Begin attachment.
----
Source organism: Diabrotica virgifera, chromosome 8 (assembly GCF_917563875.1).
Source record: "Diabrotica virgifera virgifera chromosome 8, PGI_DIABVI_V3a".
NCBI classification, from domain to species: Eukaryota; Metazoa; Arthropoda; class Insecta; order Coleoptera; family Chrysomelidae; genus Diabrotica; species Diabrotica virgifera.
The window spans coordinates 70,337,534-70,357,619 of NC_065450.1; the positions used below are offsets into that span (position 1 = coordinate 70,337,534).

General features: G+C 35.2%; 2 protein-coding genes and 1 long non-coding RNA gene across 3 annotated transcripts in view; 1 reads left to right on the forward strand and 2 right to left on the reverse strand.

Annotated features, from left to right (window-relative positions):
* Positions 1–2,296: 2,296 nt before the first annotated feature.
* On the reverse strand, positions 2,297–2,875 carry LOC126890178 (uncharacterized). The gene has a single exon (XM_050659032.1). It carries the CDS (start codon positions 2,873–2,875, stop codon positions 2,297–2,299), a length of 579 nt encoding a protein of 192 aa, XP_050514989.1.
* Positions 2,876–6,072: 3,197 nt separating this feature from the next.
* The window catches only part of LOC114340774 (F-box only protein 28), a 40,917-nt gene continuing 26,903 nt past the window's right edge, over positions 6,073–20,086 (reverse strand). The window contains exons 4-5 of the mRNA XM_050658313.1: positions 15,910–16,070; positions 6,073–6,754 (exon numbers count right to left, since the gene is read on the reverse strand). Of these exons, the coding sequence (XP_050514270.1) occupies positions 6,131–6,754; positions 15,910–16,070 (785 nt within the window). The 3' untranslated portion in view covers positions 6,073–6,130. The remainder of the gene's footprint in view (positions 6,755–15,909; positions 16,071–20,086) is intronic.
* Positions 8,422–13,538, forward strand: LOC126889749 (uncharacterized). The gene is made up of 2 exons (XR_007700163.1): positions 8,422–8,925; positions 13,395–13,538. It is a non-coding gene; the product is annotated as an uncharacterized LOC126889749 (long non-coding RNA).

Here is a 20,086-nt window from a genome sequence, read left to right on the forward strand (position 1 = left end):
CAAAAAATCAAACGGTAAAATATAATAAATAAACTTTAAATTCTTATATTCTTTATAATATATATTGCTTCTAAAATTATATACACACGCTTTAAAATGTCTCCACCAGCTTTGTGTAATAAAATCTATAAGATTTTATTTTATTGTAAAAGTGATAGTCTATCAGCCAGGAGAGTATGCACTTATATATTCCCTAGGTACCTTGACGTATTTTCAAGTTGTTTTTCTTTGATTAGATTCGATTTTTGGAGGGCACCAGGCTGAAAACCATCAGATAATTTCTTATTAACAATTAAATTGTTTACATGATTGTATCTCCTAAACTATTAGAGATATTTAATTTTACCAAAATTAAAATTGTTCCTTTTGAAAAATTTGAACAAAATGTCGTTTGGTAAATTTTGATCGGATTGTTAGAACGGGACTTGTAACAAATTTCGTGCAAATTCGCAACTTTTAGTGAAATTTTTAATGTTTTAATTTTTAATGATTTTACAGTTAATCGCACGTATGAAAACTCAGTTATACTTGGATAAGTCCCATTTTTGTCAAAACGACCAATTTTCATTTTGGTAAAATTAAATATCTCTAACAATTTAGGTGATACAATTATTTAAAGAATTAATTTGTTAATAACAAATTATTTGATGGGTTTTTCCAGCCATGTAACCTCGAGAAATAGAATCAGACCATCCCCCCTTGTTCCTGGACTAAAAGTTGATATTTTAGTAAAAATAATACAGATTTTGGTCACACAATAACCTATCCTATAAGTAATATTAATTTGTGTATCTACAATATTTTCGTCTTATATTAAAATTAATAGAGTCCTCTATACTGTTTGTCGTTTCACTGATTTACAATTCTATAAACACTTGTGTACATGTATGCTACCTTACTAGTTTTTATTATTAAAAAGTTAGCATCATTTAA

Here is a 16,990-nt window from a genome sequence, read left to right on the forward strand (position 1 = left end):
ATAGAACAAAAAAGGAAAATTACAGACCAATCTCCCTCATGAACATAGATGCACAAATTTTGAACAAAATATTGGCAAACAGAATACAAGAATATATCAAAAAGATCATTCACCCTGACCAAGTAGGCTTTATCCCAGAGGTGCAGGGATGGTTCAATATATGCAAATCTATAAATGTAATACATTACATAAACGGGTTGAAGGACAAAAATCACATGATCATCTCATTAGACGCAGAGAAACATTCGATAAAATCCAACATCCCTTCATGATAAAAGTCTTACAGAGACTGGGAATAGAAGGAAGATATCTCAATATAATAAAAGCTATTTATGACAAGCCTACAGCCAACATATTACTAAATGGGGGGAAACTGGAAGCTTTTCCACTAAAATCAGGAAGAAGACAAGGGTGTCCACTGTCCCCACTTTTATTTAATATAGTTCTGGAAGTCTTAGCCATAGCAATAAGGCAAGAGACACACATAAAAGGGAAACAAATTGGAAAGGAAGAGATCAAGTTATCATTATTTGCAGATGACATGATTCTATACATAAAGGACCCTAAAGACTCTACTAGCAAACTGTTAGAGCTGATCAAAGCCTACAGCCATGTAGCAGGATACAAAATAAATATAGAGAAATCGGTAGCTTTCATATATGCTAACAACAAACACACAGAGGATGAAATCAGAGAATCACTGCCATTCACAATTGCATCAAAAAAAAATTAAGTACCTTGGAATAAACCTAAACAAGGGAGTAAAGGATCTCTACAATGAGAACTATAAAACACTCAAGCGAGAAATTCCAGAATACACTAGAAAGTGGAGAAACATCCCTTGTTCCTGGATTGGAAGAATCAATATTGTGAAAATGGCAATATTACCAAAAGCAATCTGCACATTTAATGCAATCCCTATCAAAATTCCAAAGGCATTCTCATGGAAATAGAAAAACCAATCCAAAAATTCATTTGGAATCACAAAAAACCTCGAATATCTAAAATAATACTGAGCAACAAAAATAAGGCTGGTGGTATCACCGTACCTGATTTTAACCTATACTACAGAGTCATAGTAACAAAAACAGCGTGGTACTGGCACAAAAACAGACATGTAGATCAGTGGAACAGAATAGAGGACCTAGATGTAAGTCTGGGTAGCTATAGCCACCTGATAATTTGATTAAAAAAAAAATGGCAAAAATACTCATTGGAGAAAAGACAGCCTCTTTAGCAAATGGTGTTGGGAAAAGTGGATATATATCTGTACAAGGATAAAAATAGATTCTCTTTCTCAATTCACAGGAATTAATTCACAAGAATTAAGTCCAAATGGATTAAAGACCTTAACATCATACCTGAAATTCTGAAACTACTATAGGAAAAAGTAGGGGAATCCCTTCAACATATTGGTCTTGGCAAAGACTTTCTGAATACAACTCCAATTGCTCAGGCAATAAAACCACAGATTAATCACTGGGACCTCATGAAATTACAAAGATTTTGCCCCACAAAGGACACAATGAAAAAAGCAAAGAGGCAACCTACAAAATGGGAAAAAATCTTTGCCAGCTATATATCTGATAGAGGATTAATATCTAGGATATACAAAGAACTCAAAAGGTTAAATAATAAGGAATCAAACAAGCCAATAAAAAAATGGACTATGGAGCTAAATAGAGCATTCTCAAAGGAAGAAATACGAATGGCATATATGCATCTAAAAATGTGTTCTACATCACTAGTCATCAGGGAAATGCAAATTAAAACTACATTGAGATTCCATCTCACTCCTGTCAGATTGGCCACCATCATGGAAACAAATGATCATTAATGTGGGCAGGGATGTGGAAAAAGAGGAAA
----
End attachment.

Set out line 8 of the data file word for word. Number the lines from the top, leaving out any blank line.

* On the reverse strand, positions 2,297–2,875 carry LOC126890178 (uncharacterized). The gene has a single exon (XM_050659032.1). It carries the CDS (start codon positions 2,873–2,875, stop codon positions 2,297–2,299), a length of 579 nt encoding a protein of 192 aa, XP_050514989.1.